Satanist killer Danyal Hussein jailed for 35 years for murdering Bibaa Henry and Nicole Smallman

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The 19-year-old promised the sacrifice of six women in six months to scoop the Mega Millions Super Jackpot and made Bibaa Henry, 46, and Nicole Smallman, 27, his first victims.

The “Lottery Killer” who murdered the daughters of a pioneering cleric in a demonic pact to win a multi million pound jackpot has been jailed for at least 35 years.

Danyal Hussein, 19, promised the sacrifice of six women in six months to scoop the Mega Millions Super Jackpot and made Bibaa Henry, 46, and Nicole Smallman, 27, his first victims.

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The sisters were enjoying a lockdown party to celebrate Ms Henry’s birthday in Fryent Country Park, Wembley, on June 6 last year as Hussein watched them from the undergrowth.

After the other guests had drifted away in the early hours he sprang from the darkness with a carving knife to kill first Ms Henry and then her sister in a so-called “celebration of death”.

Ms Henry was taken by surprise and had no chance to defend herself.

When her younger sister put up a desperate struggle Hussein took revenge in a “frenzied” attack, stabbing her 29 times.

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Bibaa Henry and Nicole Smallman. Credit: Met PoliceBibaa Henry and Nicole Smallman. Credit: Met Police
Bibaa Henry and Nicole Smallman. Credit: Met Police | Credit: Met Police

He dragged both bodies into the undergrowth and cleared away the picnic blankets and cushions in an attempt to cover up what he had done.

But he had been badly cut in the attack and dripped blood on to the bodies of both women and their belongings.

Scotland Yard believes Hussein, of Guy Barnett Grove, Kidbrooke, Greenwich, would have gone on to kill more women if he had not injured his hand.

Concerned friends had raised the alarm when Ms Henry, a social worker, and Ms Smallman, a bar worker, did not answer their phones on the morning after the party.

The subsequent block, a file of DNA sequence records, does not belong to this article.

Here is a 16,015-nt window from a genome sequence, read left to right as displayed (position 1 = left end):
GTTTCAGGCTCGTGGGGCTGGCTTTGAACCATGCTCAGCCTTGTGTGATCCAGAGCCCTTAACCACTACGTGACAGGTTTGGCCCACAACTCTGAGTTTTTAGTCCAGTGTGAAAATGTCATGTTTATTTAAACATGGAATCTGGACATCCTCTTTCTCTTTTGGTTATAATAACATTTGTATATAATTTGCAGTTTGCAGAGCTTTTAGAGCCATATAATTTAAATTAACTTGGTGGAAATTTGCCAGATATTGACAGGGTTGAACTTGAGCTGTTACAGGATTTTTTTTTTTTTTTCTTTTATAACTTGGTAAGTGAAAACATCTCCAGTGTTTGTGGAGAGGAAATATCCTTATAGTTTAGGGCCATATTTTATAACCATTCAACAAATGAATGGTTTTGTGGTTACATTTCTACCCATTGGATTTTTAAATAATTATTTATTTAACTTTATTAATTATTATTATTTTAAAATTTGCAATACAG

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They were angry when police did not begin looking for the women and launched their own search of the park.

Within minutes they found the women’s sunglasses and the murder weapon in the grass.

Adam Stone, Ms Smallman’s partner, then fell to his knees screaming when he discovered the two entwined bodies of the women in the undergrowth.

CCTV footage showed Hussein leaving the park and arriving back at his father’s home nearby.

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In his bedroom, police found the contract he had written out for the demon, signed in his own blood, complete with three lottery tickets.

It read: “Agreement for the lucifuge rofocale.

“Perform a minimum of six sacrifices every six months for as long as I am free and physically capable.

Danyal Hussein’s blood signature for his so-called pact with Lucifer. Credit: Met PoliceDanyal Hussein’s blood signature for his so-called pact with Lucifer. Credit: Met Police
Danyal Hussein’s blood signature for his so-called pact with Lucifer. Credit: Met Police | Credit: Met Police

“Sacrifice only women, build a temple for you do everything that I have promised for me win the Mega Millions Super Jackpot to...receive fruitful rewards.

“In return for the future sacrifices I make to you, the rewards could consist of wealth and power.”

He had signed the single word “Danyal” in his own blood.